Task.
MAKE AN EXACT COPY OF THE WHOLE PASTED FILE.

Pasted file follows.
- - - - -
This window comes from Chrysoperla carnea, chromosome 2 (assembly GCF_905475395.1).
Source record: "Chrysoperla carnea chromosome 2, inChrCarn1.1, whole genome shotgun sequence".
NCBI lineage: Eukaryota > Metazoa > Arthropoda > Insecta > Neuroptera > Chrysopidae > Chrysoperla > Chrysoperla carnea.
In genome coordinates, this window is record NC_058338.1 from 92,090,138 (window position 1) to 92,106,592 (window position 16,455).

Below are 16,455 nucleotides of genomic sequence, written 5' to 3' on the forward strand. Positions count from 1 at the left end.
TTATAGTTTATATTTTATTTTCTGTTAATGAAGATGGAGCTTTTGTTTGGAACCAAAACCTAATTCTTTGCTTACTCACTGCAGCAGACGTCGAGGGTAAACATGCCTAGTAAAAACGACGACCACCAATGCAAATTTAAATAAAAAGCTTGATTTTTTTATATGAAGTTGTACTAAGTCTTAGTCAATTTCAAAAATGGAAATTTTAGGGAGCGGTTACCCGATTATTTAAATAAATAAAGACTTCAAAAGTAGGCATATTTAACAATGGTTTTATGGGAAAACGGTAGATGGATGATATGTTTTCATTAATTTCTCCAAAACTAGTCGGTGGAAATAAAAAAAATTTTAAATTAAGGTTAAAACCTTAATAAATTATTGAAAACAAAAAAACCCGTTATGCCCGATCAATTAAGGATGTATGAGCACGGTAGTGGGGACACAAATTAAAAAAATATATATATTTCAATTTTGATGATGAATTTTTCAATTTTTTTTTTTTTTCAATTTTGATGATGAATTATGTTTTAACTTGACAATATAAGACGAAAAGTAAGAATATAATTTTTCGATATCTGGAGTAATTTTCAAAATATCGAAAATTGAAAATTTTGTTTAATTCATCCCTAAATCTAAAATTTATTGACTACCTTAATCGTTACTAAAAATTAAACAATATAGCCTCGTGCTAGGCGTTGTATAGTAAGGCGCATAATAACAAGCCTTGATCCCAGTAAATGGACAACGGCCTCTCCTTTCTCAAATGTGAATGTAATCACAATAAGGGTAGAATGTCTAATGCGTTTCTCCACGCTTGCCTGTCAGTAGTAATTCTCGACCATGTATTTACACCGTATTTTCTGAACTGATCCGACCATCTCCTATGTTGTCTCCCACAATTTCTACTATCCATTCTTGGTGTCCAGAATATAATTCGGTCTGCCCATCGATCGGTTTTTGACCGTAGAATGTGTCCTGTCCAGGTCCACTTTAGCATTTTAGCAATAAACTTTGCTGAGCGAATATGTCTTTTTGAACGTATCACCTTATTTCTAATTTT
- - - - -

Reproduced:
This window comes from Chrysoperla carnea, chromosome 2 (assembly GCF_905475395.1).
Source record: "Chrysoperla carnea chromosome 2, inChrCarn1.1, whole genome shotgun sequence".
NCBI lineage: Eukaryota > Metazoa > Arthropoda > Insecta > Neuroptera > Chrysopidae > Chrysoperla > Chrysoperla carnea.
In genome coordinates, this window is record NC_058338.1 from 92,090,138 (window position 1) to 92,106,592 (window position 16,455).

Below are 16,455 nucleotides of genomic sequence, written 5' to 3' on the forward strand. Positions count from 1 at the left end.
TTATAGTTTATATTTTATTTTCTGTTAATGAAGATGGAGCTTTTGTTTGGAACCAAAACCTAATTCTTTGCTTACTCACTGCAGCAGACGTCGAGGGTAAACATGCCTAGTAAAAACGACGACCACCAATGCAAATTTAAATAAAAAGCTTGATTTTTTTATATGAAGTTGTACTAAGTCTTAGTCAATTTCAAAAATGGAAATTTTAGGGAGCGGTTACCCGATTATTTAAATAAATAAAGACTTCAAAAGTAGGCATATTTAACAATGGTTTTATGGGAAAACGGTAGATGGATGATATGTTTTCATTAATTTCTCCAAAACTAGTCGGTGGAAATAAAAAAAATTTTAAATTAAGGTTAAAACCTTAATAAATTATTGAAAACAAAAAAACCCGTTATGCCCGATCAATTAAGGATGTATGAGCACGGTAGTGGGGACACAAATTAAAAAAATATATATATTTCAATTTTGATGATGAATTTTTCAATTTTTTTTTTTTTTCAATTTTGATGATGAATTATGTTTTAACTTGACAATATAAGACGAAAAGTAAGAATATAATTTTTCGATATCTGGAGTAATTTTCAAAATATCGAAAATTGAAAATTTTGTTTAATTCATCCCTAAATCTAAAATTTATTGACTACCTTAATCGTTACTAAAAATTAAACAATATAGCCTCGTGCTAGGCGTTGTATAGTAAGGCGCATAATAACAAGCCTTGATCCCAGTAAATGGACAACGGCCTCTCCTTTCTCAAATGTGAATGTAATCACAATAAGGGTAGAATGTCTAATGCGTTTCTCCACGCTTGCCTGTCAGTAGTAATTCTCGACCATGTATTTACACCGTATTTTCTGAACTGATCCGACCATCTCCTATGTTGTCTCCCACAATTTCTACTATCCATTCTTGGTGTCCAGAATATAATTCGGTCTGCCCATCGATCGGTTTTTGACCGTAGAATGTGTCCTGTCCAGGTCCACTTTAGCATTTTAGCAATAAACTTTGCTGAGCGAATATGTCTTTTTGAACGTATCACCTTATTTCTAATTTT